The city commissioners also okayed $24,993 in SPLOST for a new monitoring system for the sewage system. Sewer boss Dewayne Moore said he now drives out to check all pump stations in person each day; the new system will do that electronically and will also make it easier to detect and fix problems throughout the system as they occur. A monitoring system already in place covers only 10 percent of the system, it was explained.


The commission began the bid process for two new police cars and a tag reader, also to be paid for with SPLOST.


The other big news from the Nov. 12 meeting was that--as expected--the city will raise its base sewer monthly charges by 15 percent come Jan. 1. Trenton's sewer is 60s-era and decaying rapidly, its wastewater plant is pushing 30 and in need of modernization and fire/utilities Commissioner Jerry Henegar had presented the commission a laundry list of needed upgrades several months ago.


Reese Fauscett of the library board of directors reported for the Dade Public Library that it had received a $39,000 grant to expand the "Next Chapter" library/jail project started by library manager Marshana Sharp and jailer Joseph Chambers. The project helps inmates catch up on their reading and digital skills, get their GED, improve their basic life coping mechanisms and with any luck stay out of jail next time. "We're not just doing books and stuff, we're reaching out to people who are marginalized and behind in the society and really working to help them," he said.


Fauscett enumerated the library's other local projects, from its Halloween program to summer lunch distribution, and stressed it did all it did as a part-time library. "We're $12,000 short of being able to be a full-time library."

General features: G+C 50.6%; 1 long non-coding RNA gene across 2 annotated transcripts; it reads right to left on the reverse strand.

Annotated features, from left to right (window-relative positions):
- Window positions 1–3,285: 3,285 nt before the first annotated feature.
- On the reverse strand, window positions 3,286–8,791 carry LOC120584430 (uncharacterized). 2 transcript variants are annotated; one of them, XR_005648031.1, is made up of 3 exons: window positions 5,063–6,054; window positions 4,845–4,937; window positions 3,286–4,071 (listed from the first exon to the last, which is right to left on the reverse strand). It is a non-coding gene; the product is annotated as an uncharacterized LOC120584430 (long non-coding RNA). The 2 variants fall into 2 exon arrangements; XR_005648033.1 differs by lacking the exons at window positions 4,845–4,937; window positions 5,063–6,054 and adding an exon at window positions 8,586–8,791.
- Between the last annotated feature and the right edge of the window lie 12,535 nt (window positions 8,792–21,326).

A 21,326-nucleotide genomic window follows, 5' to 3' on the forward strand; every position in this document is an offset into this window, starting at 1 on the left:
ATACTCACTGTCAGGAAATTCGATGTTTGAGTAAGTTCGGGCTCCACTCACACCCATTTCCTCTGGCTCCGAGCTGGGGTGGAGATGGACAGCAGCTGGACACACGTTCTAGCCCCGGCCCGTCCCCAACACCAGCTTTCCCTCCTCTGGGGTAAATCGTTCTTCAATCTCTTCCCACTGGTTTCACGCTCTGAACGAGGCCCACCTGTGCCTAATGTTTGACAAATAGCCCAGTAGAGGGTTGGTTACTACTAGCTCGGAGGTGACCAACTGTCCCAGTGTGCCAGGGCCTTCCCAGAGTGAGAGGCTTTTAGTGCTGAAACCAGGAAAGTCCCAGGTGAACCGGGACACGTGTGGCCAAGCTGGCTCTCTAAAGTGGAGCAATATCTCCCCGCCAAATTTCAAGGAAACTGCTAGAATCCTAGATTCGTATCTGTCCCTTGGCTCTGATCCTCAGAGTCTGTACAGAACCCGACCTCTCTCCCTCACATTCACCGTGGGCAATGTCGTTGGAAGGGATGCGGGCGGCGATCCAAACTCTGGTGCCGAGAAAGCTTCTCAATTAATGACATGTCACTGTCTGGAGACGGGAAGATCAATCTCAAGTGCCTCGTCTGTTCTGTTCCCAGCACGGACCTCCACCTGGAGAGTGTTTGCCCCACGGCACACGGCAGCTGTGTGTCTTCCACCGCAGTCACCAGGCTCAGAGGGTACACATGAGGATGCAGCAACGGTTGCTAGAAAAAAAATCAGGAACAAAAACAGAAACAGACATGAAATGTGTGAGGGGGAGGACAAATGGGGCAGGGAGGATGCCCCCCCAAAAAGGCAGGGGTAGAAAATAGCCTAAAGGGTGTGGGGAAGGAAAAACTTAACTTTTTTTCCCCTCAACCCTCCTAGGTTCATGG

The Dade County Board of Education, though it reaps 65 percent of the typical property tax bill, pays only 12 percent of the library's funding, according to Fauscett's report, leaving the city and state to take up the slack. He said the city pays 23 percent.


Police Commissioner Kirk Forshee reported that police fines collected for October had been $18,150.23 for a year-to-date total of $186,986.19


Streets Commissioner Monda Wooten reported routine maintenance on the city's roads but took the opportunity to brag on Trenton's greatly improved animal control department. She showed before-and-after shots of a dog rescued from a trailer where he had been abandoned to starve and was found eating the siding off the walls. Now the animal had been lovingly nursed back to health and volunteer Ann Brown had found a place for him on a rescue transport. "We've got some heroes here," said Ms. Wooten. Besides Ann Brown, she also commended city employees Kevin Bethune and Ronnie Page.


The commission held an executive session to discuss the status of several workers' compensation suits against the city.


The Trenton City Commission meets at 6 p.m. on the second Monday of each month at City Hall. (This month it was Tuesday because of the Veterans Day holiday.) The next meeting is Dec. 9.